In the fall of 2016, news of a fete fit for a wizard made its way around the internet, popping up on the Huffington Post, Teen Vogue, and Condé Nast Traveler just weeks before the Harry Potter Festival in Chestnut Hill.
Triple the usual number of Potter fans turned out for the annual festival, leading to long lines and shortages no magic wand could fix.
The 2016 event had an estimated 45,000 attendees, said Martha Sharkey, executive director of the Chestnut Hill Business District. The streets were flooded with Harrys and Hermiones.
"It is incredible to see the dedication and passion of the Harry Potter fan base," Sharkey said.
This year, organizers are taking precautions to make sure there is enough food, plenty of porta-potties, and fewer traffic jams.
The festival will take up more blocks of Germantown Avenue, from Cresheim Valley Drive to Chestnut Hill Avenue. Muggles are encouraged to park at one of 10 satellite parking lots and use provided shuttles or to take SEPTA Regional Rail to Chestnut Hill East and West.
At Wands and Wizards Night on Friday evening, festivities will include circus performers, fortune tellers, and an astronomy night hosted by the Franklin Institute.
On Saturday, the festival will feature a multitude of selfie stations, food trucks, Mike Dupuy Falconry, and "of course, Sorting Hat demonstrations," Sharkey said.
Arts-and-crafts stations around the festival will give kids an opportunity to design their own crest, make Dobby ears, or create their own golden snitch. Woodmere Art Museum will have a Triwizard straw maze and partner with McNally's Tavern for an on-site beer garden with birch beer for kids and pretzel wands.
What is a Harry Potter festival without a Quidditch tournament? No portkeys needed; you can walk to the Brotherly Love Cup, held a mile down the road from the festival at Chestnut Hill College.
The festival has its roots in this tournament, which started eight years ago. When Chestnut Hill saw how popular the college event was, the neighborhood decided to have a corresponding festival along its own Hogsmeade-esque cobbled streets the following year.
The tournament is still going strong. Games are played against the backdrop of the turreted St. Joseph Hall, "which is cool, because it looks a little like Hogwarts," said Emily Schademan, the college's director of student activities.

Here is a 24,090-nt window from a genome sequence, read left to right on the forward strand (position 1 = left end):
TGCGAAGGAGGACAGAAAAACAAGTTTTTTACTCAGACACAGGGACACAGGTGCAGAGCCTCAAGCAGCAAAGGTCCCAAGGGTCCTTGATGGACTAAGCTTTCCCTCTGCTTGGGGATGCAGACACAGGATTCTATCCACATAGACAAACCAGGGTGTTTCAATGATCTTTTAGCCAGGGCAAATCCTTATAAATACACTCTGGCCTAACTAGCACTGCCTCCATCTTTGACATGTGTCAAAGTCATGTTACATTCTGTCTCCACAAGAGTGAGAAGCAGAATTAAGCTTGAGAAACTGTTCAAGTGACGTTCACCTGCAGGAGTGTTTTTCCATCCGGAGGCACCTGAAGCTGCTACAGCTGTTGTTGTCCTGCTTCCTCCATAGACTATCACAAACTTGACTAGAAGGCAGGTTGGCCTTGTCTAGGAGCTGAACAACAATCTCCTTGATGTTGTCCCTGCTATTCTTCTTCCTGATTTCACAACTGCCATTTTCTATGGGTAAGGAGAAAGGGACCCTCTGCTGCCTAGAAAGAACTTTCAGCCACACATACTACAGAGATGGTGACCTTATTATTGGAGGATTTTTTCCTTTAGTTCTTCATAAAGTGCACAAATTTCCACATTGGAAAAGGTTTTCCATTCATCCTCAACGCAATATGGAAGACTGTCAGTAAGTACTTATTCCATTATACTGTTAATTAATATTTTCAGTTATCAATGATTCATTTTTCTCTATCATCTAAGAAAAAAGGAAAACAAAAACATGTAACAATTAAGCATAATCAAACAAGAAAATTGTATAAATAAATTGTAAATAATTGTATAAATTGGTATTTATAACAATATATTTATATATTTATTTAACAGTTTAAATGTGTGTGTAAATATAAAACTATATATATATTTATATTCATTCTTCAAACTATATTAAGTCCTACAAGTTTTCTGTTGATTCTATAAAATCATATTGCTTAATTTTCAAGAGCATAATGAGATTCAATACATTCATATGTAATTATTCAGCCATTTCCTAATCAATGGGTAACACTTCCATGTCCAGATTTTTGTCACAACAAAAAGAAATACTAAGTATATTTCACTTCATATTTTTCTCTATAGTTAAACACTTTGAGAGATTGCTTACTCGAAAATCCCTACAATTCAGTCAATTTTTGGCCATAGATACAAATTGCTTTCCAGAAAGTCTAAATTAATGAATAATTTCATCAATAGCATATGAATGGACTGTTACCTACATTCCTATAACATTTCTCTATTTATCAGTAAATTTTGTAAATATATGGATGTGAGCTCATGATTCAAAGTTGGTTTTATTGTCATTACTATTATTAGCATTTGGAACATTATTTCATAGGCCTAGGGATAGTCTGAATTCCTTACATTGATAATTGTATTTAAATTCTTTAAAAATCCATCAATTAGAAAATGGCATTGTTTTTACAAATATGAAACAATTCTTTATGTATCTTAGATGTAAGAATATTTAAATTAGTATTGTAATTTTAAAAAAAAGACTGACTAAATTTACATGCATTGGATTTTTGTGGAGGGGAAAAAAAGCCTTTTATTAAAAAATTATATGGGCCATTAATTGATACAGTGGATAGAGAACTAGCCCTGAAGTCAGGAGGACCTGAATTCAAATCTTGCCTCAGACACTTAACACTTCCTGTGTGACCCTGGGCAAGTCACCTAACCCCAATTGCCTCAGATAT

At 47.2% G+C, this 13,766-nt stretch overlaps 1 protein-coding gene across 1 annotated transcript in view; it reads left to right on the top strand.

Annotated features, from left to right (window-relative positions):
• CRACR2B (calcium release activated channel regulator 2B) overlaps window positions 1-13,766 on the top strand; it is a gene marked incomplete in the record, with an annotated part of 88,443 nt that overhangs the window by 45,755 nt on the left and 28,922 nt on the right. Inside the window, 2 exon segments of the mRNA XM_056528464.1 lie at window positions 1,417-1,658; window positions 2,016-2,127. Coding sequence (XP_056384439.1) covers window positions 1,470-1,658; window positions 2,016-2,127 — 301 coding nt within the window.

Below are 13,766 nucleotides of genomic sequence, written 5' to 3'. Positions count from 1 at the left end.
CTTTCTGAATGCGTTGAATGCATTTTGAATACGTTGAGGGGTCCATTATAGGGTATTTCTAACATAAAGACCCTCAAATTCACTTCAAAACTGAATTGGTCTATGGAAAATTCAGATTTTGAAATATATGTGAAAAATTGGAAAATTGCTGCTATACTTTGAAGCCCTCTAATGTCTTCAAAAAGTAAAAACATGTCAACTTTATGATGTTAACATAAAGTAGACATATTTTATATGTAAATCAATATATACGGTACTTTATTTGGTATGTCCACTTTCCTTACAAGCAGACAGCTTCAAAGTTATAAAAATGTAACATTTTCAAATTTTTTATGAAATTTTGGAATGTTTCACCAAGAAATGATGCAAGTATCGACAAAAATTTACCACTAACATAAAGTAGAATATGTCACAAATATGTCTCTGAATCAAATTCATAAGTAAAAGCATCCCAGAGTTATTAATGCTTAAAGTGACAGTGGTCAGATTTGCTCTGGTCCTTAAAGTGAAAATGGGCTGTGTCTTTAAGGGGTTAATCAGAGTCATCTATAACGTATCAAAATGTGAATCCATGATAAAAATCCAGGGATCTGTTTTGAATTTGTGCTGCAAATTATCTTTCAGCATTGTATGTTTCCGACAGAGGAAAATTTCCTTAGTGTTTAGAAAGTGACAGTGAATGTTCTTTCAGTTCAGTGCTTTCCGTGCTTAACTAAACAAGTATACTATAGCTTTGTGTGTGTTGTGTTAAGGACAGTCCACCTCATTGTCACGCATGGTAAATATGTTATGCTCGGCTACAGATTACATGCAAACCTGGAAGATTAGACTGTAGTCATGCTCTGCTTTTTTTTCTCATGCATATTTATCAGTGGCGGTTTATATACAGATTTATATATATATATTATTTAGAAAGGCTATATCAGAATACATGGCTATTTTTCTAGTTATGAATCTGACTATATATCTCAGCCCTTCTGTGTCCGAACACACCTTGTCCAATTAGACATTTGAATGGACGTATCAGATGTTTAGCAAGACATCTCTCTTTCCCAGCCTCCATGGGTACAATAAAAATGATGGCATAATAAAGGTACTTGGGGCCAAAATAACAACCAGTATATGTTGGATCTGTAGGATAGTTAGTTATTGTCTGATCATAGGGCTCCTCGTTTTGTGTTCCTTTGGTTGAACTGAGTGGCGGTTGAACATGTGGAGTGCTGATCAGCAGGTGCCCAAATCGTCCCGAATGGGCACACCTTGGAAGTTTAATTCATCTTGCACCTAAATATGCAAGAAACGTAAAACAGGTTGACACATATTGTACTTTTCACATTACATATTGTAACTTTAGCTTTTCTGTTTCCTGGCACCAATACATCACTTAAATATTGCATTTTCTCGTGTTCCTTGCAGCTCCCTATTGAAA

The whole school gets into the spirit, hosting a Harry Potter Conference on Friday. During the tournament, the college has its own vendors and food trucks on campus; student groups have games that include Pin the Lightning Bolt on the Harry; and the chemistry department does Potions demonstrations.
Ten teams — from such schools as Villanova University, the University of Pennsylvania, and, of course, Chestnut Hill College — will face off in the Quidditch tournament. The game is like a combination of other sports such as football and dodgeball, the players say, but unlike other sports, players run around on broomsticks.
One yellow-clad player acts as the snitch and can be pretty slippery. Half the fun is watching the snitch engage with both players and spectators before eventually being "caught."
Chestnut Hill College has a red-and-white uniform, and the college mascot is the griffin, so "basically, we belong to the House of Gryffindor," said Duncan Malone, a senior who plays both the Chaser and Beater positions.
Spectators don striped scarves and round glasses and watch the game from the natural hill beside the field. Picnics are welcome, but alcohol is prohibited.
"It's BYOB — bring your own broom," Schademan said.
It's always cool to see photos taken during the game, Malone said. If captured mid-jump, players can appear to have actually taken flight.
Do the Chestnut Hill College players think they can win the cup this year?
"We don't think it," Malone said. "We know it."
Chestnut Hill holds its annual Harry Potter Festival on Friday and Saturday, Oct. 20 and 21.
Wands and Wizards Night on the Avenue will take place from 6 to 9 p.m. Friday along Germantown Avenue. The cost is pay-as-you-go.
The Franklin Institute's astronomy night will run from 7 to 10 p.m. at the Jenks Playground at 8301 Germantown Ave. An 18-and-older costume contest will be held at the John Story Jenks Academy at 8 p.m.
Saturday festivities will kick off with the Firebolt 5K and One Mile Nimbus Walk at 8 a.m., followed by the festival from 10 a.m. to 4 p.m. along Germantown Avenue. The cost is pay-as-you-go.